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History, beaches, and chocolate clams. Escape to this small Mexican town for tranquility, without crowds.

Loreto is tiny, but still offers a lot of charm, and plenty of sea lions.

The Mission of Our Lady of Loreto is the centerpiece of the town of Loreto, Mexico.Christopher Muther/Globe Staff

LORETO, Mexico — Under the watchful eyes of the Blue-footed Boobies, I stuck a finger in the water. Then two. The ocean temperature was chillier than I had hoped, but the captain of the tiny fishing boat was losing patience. I had paid him to bring me out into the Sea of Cortez so I could snorkel with the sea lions. Now I was having second thoughts — about all of it.

“A life lived in fear is a life half lived,” I chanted under my breath. It’s a mantra that I cling to during moments when I’m about to do something ridiculous. Like, say, go snorkeling alongside 600-pound mammals in the ocean.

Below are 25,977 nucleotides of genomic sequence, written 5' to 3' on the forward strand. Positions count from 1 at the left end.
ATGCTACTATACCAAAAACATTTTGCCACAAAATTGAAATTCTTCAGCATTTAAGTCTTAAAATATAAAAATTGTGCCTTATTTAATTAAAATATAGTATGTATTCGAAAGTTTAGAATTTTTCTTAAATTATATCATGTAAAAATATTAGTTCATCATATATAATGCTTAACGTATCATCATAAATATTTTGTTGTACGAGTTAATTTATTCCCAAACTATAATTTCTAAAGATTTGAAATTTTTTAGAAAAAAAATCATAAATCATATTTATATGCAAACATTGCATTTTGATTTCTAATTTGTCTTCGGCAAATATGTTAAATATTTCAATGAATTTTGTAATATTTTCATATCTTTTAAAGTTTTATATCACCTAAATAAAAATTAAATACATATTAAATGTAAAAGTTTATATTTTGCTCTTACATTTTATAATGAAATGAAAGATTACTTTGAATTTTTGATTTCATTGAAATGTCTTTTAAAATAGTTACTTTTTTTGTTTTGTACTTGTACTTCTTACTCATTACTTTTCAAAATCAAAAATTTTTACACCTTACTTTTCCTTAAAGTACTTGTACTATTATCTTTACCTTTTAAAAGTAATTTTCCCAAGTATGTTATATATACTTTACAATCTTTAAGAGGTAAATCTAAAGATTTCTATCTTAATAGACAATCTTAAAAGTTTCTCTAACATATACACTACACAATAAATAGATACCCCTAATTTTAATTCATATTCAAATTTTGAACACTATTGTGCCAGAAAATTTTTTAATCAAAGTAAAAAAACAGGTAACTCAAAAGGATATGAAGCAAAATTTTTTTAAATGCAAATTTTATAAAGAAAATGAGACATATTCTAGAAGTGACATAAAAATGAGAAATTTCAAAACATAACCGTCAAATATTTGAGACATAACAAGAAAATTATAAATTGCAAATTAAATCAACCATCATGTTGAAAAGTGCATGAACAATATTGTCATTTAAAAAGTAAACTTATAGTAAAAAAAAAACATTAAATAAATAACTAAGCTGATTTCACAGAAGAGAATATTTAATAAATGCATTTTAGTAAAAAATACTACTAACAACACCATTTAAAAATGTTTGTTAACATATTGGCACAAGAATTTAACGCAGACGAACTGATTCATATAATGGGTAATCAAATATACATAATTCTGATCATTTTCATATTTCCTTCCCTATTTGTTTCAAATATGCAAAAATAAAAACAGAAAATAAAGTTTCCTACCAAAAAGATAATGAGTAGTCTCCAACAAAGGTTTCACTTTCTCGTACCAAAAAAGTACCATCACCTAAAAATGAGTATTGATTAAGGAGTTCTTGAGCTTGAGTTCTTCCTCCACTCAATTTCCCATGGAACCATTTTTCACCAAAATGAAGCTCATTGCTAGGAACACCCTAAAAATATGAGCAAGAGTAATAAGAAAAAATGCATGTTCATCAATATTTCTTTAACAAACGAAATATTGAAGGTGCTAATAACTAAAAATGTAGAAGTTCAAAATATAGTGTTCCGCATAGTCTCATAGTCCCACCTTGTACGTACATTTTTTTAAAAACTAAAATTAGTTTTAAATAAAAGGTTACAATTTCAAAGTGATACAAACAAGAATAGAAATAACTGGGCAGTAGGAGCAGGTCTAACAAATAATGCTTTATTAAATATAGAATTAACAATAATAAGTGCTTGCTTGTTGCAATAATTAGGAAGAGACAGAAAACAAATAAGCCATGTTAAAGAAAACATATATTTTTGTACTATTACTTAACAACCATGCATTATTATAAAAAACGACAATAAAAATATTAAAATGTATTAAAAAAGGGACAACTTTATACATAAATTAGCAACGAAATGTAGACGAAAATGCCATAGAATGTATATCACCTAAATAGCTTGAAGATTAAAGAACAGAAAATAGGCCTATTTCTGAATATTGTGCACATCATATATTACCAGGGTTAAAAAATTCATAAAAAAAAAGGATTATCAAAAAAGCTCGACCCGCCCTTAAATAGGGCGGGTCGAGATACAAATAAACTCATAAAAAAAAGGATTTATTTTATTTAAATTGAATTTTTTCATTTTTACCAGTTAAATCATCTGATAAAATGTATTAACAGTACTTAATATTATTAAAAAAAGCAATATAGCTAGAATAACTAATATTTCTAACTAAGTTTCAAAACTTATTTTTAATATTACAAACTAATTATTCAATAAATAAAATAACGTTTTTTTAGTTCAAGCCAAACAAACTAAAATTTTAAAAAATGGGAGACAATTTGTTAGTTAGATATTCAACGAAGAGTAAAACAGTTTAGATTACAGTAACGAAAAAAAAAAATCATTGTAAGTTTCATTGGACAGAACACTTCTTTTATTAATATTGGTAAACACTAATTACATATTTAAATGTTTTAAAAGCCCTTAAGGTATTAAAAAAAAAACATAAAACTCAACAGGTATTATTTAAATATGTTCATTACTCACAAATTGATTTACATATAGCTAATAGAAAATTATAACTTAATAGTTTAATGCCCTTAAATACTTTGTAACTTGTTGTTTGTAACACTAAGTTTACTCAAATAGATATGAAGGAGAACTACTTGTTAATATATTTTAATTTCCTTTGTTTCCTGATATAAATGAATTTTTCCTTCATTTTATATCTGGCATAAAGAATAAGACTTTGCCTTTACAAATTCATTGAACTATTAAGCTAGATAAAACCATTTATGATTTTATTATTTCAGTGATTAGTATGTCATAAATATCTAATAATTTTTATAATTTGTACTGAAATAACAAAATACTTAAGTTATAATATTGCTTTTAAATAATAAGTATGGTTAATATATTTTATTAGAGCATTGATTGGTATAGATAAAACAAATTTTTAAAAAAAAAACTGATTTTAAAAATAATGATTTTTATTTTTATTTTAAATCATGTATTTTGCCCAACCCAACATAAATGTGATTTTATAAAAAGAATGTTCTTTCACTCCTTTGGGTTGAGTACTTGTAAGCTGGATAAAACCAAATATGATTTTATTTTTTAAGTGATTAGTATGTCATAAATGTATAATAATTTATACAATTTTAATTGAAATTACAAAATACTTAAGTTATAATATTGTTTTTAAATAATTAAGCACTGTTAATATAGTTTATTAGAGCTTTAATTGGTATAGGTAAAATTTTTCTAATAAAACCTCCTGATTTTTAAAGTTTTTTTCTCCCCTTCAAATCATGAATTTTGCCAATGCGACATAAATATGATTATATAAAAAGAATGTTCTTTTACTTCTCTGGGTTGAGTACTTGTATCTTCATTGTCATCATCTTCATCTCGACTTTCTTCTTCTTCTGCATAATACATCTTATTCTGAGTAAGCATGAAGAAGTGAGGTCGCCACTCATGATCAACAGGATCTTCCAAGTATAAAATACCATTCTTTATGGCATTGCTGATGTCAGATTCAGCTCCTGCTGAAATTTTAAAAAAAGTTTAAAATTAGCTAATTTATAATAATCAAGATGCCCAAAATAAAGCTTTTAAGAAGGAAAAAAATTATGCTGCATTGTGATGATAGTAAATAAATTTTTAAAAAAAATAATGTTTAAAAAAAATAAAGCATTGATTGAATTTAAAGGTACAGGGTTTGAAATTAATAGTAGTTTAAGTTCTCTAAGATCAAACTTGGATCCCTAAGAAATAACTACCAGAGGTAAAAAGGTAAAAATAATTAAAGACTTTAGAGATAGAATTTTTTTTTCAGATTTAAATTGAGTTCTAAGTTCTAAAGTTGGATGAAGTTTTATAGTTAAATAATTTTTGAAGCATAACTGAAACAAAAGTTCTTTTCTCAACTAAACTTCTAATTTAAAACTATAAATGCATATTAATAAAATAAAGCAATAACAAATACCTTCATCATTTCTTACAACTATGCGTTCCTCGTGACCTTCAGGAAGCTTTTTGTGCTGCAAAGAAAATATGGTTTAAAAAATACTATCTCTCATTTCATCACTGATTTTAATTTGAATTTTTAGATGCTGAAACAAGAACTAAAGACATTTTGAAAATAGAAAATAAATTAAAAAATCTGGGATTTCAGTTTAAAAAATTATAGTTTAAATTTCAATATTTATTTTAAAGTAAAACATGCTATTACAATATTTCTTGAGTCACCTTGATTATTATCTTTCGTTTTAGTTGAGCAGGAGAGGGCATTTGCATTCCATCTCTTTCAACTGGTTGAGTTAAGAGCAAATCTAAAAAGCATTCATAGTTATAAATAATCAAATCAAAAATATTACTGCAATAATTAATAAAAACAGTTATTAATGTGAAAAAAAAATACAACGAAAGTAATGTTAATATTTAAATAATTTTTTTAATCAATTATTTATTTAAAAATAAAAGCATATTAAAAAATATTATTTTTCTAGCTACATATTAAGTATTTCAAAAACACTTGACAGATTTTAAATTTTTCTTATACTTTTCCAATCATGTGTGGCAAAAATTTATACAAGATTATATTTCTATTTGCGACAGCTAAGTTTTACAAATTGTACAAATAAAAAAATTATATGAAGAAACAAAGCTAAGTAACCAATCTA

I put one finned foot over the side of the boat, then the other. The boobies continued to watch, I continued to chant, and finally, the captain yelled, “Muévate!” I didn’t know what he meant at the time, but I suspected it roughly translated to, “Get the hell off my boat.”

I pulled on my mask and jumped. The cold water felt like an icy slap to my coin purse, but the bigger shock was that suddenly I was snorkeling alongside large creatures that were incredibly graceful in the water. Not entirely unlike Shelley Winters in “The Poseidon Adventure.” On the rocks above, the sea lions lazily flopped about and barked, but in the ocean, they darted and bobbed with purpose. Jacques Cousteau once called this part of the ocean “the world’s aquarium,” so despite the cold, I continued to swim and explore.